PORT-AU-PRINCE — The last of the stragglers came through the gate and got on board, their backpacks heavy on their childish frames. I walked up and down the street, lingering for a moment in the din of diesel engines choking out black smoke.
We have boarded buses before.
But this time the buses weren’t coming back.
It was time to go. For real. Leaving behind the orphanage that had been our home for years. Moving to a new facility. Bigger. Safer. Newer. We had packed everything. Sent the cargo ahead. Now all that remained was taking the kids. I searched their faces for traces of nostalgia. Most of them could not recall any other home but this one.
But if I expected tears, I found none. Only excitement. They bounced in their seats. They couldn’t wait to get to their new digs.
That left the nostalgia to me. I studied the purple exterior walls of our old place and remembered when we first painted them, covering the pale, dirty yellow. How proud we were. I looked at the front gate, with the words “Have Faith Haiti Mission” in block white letters, and remembered when we first painted those as well.
I looked back on the chapel, the first thing you saw when you entered our gates, and the tilted basketball hoop, and the potholed concrete and the exposed tree roots and the rusting swing set that we had to leave behind because it was bolted into the ground.
The yard, always so raucous with screaming childhood activity, was empty now, baking in the hot sun. You could almost hear the silence questioning itself. “What gives? Where did everybody go?”
The closing of a home.
The opening of a new home
When the bus pulled through the gates of our new place, the kids pressed their faces to the windows. What was absent in nostalgia was made up for in curiosity. They pointed. They squealed. Some seemed to be holding their breath.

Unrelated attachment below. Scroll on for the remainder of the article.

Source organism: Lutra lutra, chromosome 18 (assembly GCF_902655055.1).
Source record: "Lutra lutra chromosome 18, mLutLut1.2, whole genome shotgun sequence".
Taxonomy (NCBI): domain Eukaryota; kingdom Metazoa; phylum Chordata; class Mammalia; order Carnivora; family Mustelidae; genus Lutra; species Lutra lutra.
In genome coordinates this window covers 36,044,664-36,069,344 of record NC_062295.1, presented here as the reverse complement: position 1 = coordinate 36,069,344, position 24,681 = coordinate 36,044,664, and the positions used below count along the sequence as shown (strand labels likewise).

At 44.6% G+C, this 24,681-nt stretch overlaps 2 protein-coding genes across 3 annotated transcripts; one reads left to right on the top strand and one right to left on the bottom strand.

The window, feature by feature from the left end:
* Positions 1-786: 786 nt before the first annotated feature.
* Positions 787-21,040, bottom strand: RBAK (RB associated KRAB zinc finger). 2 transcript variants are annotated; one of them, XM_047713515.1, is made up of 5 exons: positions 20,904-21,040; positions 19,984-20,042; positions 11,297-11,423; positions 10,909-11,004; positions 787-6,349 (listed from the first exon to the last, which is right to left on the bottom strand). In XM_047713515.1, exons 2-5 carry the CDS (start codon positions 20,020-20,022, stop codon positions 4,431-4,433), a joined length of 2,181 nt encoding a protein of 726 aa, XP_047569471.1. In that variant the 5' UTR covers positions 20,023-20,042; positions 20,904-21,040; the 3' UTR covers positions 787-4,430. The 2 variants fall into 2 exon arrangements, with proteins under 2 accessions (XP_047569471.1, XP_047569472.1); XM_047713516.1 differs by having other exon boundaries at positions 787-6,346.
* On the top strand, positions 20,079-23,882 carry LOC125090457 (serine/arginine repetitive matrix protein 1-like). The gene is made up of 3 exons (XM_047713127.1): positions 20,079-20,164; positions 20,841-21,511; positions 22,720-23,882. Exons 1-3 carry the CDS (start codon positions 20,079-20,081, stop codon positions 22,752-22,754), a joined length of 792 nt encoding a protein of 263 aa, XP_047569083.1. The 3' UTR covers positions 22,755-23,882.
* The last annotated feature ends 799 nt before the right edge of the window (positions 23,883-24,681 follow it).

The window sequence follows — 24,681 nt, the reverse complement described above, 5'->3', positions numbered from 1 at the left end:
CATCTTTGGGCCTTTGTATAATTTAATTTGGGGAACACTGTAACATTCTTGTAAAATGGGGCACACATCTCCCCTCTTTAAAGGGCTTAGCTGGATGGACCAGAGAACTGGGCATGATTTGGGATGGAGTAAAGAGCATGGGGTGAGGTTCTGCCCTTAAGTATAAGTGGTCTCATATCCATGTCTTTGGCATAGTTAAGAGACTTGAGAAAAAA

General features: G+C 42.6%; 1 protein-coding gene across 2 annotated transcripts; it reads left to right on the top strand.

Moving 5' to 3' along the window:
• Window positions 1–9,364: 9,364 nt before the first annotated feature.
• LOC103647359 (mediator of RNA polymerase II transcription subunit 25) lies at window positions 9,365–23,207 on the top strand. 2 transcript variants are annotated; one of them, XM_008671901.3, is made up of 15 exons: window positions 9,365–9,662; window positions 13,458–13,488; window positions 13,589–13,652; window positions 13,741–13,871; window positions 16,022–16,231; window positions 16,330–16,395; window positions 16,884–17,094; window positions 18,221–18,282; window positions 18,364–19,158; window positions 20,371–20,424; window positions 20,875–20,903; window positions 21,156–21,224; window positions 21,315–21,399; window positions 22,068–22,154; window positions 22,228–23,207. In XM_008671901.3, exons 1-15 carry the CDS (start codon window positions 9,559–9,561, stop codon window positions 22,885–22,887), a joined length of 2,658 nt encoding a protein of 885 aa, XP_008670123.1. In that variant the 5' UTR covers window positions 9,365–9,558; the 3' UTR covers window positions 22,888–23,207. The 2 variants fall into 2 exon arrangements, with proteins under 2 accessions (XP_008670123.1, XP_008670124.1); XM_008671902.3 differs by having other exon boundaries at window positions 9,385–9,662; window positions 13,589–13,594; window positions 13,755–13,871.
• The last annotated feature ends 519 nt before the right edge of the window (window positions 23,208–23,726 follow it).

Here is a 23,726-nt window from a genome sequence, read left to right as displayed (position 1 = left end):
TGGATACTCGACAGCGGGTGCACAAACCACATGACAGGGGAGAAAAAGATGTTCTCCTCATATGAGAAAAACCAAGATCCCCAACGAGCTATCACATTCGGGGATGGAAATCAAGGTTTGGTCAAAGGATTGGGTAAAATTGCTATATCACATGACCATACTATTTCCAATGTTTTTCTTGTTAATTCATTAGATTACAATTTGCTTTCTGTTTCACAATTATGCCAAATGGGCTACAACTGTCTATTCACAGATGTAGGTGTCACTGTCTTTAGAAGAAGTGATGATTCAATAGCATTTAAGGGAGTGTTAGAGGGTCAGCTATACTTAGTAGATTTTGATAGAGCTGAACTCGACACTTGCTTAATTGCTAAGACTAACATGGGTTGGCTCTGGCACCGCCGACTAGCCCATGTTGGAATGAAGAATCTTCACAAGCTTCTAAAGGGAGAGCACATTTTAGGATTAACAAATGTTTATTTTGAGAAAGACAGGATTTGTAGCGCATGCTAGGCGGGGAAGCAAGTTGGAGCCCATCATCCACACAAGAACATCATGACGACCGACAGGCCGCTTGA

The first thing we did was get them to their bedrooms. The last time they had seen them was the surprise “reveal” day, when they ran into the rooms and discovered beds with their names on them.
Those names (along with some deflating balloons) were still there now, and the kids put their backpacks on hooks and turned the bathroom faucets on and off, on and off.
Then it was time to explore. Small bands of children raced from one building to the next, checking out every room, flipping on every light switch, pushing up against every window.
“Mr. Mitch, where is the kitchen?”
“Mr. Mitch, where is the chapel?
“Mr. Mitch, where is the music room?”
Of course, many of these things are yet to be built. We moved in before construction could be completed or in many cases even started, thanks to the endless issues in Haiti that make everyday commerce a dodgy affair.
“Can we walk, Mr. Mitch?”
Walk? Well. At the old place, taking a tour was a simple exercise. You walked from one end of the rectangle to the other.
But here, on a multi-acre parcel of land, we had to grab the hands of the smallest children and make sure they didn’t wander into thickets of trees. And a construction wall separated us from part of the property. And huge piles of dirt and concrete had to be avoided.
“Stay by me!” I yelled, as the kids fell into a long line.
And off we went, exploring.
The opening of a new home.
Gaelson, Richardson, and Knox walking on the new grounds
A hone with good bones
By the end of the day, as the sun lost its glare, the kids had a vague if exhausted sense of where they were. We gathered in the new gazebo for our first night of devotions.
This tradition, more than any other, is the continuity of our orphanage. It’s like our dinner tale moment, everyone gathered around, winding down together, sharing songs and laughter and prayer and conversation, the babies falling asleep in laps, the older kids holding them up.
The new gazebo
The night before we had done this at the old place, and we went around asking everyone what they would miss the most. Many of them said “the kanip tree” which only shows you never know.
And now here we were, in a freshly painted, newly constructed, but same shape gazebo. Everything around us was different. Buildings were different colors. Floors were different materials. There were all these trees!
But as we sang familiar songs, and stood for a familiar prayer, and the kids recited a familiar Bible verse, the place began to break in, like a new shoe as you continually walk in it.
When the kids went to their bedrooms, I visited each one, and kissed all of our precious children goodnight. I kept asking, “How do you like it?” and the answer was almost always a single word: “Good.”
Joseland snuggles up in her new bed
Good. It is indeed that. New? Yes. Confusing? Yes. Expensive? Dear Lord, yes. We will need help with everything. More support than we have ever solicited.
But it is good. And as nightfall settled on 53 sleepy young heads, I found myself outside, under dark Haitian skies, wondering what to say thanks for first.
And wondering what the morning would bring.